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DEVAN HORTON is a Northern Kentucky artist who creates oil paintings to call attention to the ongoing issue of waste in our culture. Since receiving her Bachelor of Fine Arts in Painting from Northern Kentucky University, Devan has crafted and promoted her artistic career by exhibiting in local and national galleries, including Manifest Gallery, Viridian Artists Inc, and most recently a solo exhibition of her series, “Penchant”, and Buckham Gallery in Flint, Michigan.
While developing her next project, Devan frequently turns to nature, specifically hoping to correct ways in which human activity has corrupted nature. Devan’s most recent work confronts her audience’s relationship with garbage in hopes to convince others that even with the endless social and economic issues compounding around us, our planet is always of the utmost importance, and we, as a species, must work together to preserve its beauty for generations to come.

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SAAD GHOSN, a native of Lebanon, has been living in Cincinnati since 1985. A retired medical professional and educator, a Professor Emeritus of Medicine at the University of Cincinnati, Saad resorts to visual and spoken art to express himself and convey his social and political views.

Saad strongly believes that activism is at the heart of art expression. He is the Founder of ‘SOS (Save Our Souls) ART’, an organization that promotes the use of art as a vehicle for change and for a better world and which holds, now in its 20th year in Cincinnati, Ohio, a yearly collective art exhibit and an art festival of creative expressions of local artists for peace and justice. He is also the editor and publisher of the yearly ‘For a Better World, Poems and Drawings on Peace and Justice by Greater Cincinnati Artists’, now in its 19th year.

Saad has also written about many of Cincinnati’s Artists Activists, including in his monthly column, “Art for a Better World,” that appeared in Aeqai, the online art magazine, between 2012 and 2015, and in his column ‘Artists as Activists’ that ran between 2009 and 2011 in the alternative newspaper Streetvibes. He has authored and published in 2015 a book titled: “Greater Cincinnati Artists as Activists” featuring 50 such local artists.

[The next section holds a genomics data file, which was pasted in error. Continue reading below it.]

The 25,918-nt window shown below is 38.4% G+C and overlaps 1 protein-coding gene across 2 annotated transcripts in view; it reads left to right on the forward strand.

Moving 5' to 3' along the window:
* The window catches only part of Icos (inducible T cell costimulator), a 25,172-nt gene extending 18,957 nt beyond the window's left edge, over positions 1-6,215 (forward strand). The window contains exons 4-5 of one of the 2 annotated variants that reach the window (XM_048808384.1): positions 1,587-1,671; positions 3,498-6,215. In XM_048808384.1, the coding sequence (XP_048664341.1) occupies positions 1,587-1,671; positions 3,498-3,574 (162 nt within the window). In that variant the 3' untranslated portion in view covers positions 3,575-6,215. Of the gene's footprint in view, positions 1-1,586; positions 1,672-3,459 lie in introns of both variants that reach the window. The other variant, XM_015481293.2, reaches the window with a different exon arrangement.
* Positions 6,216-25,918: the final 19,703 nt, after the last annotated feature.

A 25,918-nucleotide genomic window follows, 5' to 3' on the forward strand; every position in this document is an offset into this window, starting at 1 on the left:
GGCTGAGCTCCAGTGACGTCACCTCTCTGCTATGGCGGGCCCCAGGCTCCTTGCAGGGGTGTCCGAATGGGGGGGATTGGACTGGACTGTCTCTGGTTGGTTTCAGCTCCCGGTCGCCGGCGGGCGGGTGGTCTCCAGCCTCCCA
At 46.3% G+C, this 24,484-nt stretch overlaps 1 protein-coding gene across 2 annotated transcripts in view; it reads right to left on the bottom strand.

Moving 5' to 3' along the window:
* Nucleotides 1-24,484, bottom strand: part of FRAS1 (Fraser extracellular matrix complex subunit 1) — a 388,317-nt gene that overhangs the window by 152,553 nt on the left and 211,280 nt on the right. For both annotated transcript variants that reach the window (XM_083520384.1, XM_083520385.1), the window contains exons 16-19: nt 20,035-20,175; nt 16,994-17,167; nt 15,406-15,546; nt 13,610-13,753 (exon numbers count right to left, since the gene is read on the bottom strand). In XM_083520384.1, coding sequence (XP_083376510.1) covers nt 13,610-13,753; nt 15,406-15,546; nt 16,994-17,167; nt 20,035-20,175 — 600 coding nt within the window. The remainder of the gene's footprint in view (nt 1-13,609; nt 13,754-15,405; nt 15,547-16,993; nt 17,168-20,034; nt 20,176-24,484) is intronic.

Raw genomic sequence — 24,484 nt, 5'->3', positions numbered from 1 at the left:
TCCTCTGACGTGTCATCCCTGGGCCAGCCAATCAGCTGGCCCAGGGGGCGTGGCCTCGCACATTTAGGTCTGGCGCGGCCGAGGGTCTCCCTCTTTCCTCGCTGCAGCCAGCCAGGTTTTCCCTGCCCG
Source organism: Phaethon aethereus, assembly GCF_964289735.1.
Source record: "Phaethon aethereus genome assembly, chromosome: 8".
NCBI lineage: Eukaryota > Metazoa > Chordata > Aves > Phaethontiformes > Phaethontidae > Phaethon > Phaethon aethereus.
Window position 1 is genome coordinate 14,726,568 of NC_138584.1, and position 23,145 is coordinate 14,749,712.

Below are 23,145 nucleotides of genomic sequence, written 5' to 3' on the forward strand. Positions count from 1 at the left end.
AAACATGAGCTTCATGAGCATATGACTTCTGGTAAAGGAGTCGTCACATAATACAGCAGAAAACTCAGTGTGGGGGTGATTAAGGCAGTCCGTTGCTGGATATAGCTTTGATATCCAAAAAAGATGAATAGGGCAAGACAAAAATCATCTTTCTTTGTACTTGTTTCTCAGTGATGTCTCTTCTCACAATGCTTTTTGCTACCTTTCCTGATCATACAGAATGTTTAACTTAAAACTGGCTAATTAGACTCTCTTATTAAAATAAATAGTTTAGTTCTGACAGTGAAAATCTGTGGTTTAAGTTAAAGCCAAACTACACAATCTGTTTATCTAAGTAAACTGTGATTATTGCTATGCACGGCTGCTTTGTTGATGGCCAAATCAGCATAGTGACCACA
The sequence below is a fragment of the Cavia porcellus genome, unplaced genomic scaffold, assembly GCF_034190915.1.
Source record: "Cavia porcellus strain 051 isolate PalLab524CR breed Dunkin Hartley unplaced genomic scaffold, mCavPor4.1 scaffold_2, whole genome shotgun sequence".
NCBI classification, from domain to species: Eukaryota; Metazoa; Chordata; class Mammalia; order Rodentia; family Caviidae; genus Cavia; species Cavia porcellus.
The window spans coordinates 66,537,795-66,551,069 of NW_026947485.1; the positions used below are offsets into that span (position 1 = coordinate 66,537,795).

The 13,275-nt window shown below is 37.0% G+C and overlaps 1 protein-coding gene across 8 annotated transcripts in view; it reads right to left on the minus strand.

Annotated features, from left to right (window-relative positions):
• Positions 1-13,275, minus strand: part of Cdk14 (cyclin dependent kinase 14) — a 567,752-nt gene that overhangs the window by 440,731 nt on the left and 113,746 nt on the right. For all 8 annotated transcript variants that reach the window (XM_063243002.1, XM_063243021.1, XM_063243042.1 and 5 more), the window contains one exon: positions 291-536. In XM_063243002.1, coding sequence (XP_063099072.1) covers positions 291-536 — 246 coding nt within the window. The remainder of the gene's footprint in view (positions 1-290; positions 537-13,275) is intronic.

Saad is the President of “SOS ART” ( the non-profit organization incorporated in 2015 whose mission is to encourage, promote and provide an opportunity for all the arts as vehicles for peace and justice and for all the artists to use their art as their voice for a change and for a better world.

For the past few years Saad has mostly used printmaking in his art. In 2008 he received a Cincinnati Individual Artist Grant for his printmaking work that resulted in the creation of “SCREAM”, a socially and politically themed portfolio of 20 b&w woodcut prints. He has shown his work locally, nationally and internationally in hundreds of solo and group exhibits and his work is in many collections, private and public including the Cincinnati Art Museum.

In addition to his own work, Saad has been curating art shows locally and internationally for the past thirty five years. His focus is on empowering local and other artists and on promoting their use of art as a vehicle for a change.

In 2016, he took SOS ART to his native country Lebanon.

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Toilynn O’Neal Turner is a talented artist, artistic entrepreneur, and cultural activist who passionately promotes diversity through the arts, connecting local artists, businesses and cultural institutions. She is the founding director of the Robert O’Neal Multicultural Arts Center (ROMAC) and serves as the Executive Director of the Queen City Foundation. With her long history in the nonprofit sector and demonstrated expertise in fund development, coaching, DEIA, and arts and event management, she is looking forward to utilizing these skills to shape the future of CCAC.